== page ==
Santayana on barbarism. The notion of ‘barbarism’ in Santayana has predominantly (though not exclusively) a form of something that can be called a ‘cultural barbarism’ as opposed to ‘civilization,’ and, in this sense, does not refer directly to any indiscriminate killings or plundering, as it is frequently associated in the popular usage of this term. According to him, barbarism in this cultural form can be found both in the ancient past, when “barbarian genius infused into Christianity” (LR 228) – the Gothic cathedrals having been an example of such an infusion -, and in the modern era, when such eminent representatives of the “poetry of barbarism” can be found as Walt Whitman and Robert Browning. By employing the opposition ‘barbarian-civilized’ in many of his texts, he wanted to tell us that the civilized way of thinking lies in having a clear vision of a perfect life along with the recognition of the ultimate justification of the machinery of life, understanding it with its ideals, wisdom, and beauty (cf. IPR, 166-168); contrary to that, barbarian means “undisciplined, rebellious against the nature of things” (L4, 45).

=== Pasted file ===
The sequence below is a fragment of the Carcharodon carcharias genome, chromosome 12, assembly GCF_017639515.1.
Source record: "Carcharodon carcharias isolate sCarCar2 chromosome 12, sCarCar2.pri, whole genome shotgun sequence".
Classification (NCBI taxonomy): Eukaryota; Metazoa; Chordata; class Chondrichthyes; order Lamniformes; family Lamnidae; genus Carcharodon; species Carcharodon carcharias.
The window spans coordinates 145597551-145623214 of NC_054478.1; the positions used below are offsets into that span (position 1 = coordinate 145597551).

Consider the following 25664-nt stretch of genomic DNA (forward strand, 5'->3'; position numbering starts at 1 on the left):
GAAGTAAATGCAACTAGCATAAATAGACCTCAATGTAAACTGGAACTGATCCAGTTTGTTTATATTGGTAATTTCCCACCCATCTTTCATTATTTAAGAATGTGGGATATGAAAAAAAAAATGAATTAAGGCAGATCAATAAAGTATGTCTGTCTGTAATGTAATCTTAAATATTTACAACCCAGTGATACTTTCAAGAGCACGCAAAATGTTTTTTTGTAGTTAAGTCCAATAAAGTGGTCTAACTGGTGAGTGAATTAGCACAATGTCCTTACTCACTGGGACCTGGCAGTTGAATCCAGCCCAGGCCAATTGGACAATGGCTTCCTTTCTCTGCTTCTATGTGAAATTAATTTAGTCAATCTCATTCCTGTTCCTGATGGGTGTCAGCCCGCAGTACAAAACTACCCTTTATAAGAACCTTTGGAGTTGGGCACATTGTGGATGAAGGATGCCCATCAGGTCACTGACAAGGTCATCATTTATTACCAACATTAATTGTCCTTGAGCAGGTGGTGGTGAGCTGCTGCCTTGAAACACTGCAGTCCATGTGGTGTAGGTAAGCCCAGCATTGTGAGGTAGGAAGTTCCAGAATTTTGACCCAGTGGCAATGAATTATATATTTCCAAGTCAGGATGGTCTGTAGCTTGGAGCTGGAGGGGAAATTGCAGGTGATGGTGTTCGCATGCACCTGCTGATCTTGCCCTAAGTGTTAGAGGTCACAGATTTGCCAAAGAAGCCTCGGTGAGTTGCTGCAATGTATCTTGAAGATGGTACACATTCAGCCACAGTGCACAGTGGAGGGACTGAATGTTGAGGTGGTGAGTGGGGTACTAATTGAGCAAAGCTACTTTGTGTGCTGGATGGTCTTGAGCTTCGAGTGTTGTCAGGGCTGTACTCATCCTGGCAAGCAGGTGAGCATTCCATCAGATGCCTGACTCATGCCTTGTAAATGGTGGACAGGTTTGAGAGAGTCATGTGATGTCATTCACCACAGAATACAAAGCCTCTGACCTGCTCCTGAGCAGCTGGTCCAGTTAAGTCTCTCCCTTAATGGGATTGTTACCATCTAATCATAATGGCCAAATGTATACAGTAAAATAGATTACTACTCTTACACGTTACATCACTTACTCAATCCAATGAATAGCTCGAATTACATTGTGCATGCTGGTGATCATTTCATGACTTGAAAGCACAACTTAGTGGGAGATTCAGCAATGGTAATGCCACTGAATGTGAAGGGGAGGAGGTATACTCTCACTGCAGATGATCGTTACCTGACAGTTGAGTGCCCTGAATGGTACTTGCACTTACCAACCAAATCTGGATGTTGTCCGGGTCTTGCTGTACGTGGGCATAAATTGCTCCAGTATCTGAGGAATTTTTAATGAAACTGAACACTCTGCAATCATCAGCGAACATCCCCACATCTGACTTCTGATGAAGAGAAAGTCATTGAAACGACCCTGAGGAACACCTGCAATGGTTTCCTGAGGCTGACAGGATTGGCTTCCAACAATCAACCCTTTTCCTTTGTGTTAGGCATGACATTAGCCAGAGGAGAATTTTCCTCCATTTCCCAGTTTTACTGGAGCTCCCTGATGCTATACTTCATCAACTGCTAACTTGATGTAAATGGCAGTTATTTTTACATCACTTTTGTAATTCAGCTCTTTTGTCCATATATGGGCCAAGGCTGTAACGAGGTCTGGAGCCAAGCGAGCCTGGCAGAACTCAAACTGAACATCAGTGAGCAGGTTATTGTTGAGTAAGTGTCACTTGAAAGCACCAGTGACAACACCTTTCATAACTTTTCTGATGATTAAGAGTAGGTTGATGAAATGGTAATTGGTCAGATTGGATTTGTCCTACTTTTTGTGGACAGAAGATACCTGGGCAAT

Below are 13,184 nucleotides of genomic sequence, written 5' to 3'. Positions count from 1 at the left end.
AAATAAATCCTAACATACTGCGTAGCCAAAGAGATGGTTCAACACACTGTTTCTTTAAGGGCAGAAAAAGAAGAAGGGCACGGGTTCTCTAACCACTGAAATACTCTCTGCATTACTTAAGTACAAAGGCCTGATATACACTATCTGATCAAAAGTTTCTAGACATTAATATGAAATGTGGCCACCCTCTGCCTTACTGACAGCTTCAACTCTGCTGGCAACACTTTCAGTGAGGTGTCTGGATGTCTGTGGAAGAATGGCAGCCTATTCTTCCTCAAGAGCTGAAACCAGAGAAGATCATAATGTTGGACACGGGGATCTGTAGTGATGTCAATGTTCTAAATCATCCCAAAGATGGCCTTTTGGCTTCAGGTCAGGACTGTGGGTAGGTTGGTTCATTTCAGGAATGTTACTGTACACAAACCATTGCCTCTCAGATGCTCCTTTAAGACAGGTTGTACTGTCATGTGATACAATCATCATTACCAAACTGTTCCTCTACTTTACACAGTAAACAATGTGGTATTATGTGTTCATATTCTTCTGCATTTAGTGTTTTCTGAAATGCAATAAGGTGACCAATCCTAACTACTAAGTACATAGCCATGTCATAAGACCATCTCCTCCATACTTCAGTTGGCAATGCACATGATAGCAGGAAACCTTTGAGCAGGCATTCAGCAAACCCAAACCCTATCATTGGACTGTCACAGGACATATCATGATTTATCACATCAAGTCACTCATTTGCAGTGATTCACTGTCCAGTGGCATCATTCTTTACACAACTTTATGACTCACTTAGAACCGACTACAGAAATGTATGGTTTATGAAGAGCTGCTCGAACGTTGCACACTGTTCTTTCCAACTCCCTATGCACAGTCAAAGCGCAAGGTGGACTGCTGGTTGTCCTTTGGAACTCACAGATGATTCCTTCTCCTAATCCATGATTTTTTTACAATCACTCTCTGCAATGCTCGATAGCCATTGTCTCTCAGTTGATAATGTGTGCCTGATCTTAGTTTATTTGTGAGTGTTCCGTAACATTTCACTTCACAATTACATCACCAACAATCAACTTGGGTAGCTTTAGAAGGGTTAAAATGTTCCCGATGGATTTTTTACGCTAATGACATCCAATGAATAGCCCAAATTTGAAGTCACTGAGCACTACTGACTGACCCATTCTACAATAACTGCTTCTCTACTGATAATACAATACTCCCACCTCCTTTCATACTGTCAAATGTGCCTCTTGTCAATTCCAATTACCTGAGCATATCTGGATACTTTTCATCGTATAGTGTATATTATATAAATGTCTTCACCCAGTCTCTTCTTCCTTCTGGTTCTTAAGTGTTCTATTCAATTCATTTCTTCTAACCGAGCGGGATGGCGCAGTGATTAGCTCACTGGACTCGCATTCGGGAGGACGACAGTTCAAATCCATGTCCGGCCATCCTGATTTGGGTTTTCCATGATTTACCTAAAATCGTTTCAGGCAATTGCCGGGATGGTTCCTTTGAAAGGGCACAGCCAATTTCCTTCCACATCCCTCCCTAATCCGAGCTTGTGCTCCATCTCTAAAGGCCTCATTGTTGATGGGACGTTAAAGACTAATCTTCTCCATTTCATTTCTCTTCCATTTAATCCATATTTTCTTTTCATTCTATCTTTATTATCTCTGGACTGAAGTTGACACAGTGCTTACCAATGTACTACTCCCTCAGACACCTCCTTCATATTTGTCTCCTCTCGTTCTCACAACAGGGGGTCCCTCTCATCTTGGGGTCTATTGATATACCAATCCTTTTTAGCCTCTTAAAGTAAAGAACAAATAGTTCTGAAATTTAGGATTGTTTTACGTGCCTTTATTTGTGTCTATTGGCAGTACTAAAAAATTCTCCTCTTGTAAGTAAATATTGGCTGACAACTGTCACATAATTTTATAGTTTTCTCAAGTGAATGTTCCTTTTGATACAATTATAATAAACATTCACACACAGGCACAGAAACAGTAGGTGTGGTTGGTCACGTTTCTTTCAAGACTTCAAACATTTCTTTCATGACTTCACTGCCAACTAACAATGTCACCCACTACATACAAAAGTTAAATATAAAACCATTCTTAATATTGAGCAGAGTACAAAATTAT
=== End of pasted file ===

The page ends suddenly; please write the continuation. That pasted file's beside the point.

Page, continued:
Santayana claims that our age is not more civilized than other epochs in the past — the time of ancient Greece being the most civilized — hence, some elements of both can be found in different proportions in any epoch. In his text “Hellenism and Barbarism” he somewhat metaphorically describes it as an eternal conflict that embodies “the moral difference between art and adventure, between experience and presumption” (BR 24). A civilized person is able to see, appreciate, and cultivate the richness of life in its full perspective, whereas a barbarian is happy to recognize some fragments and ignore many excellences of life that are outside of the scope of his outlook. Having ideas in front of us and making them as if eternal standards for making life better (meaning: fuller, ampler, wiser, and wider) is civilized; having fragments of life in front of us and being dedicated to accidental, contingent, and artificial objects of desire make us barbarian.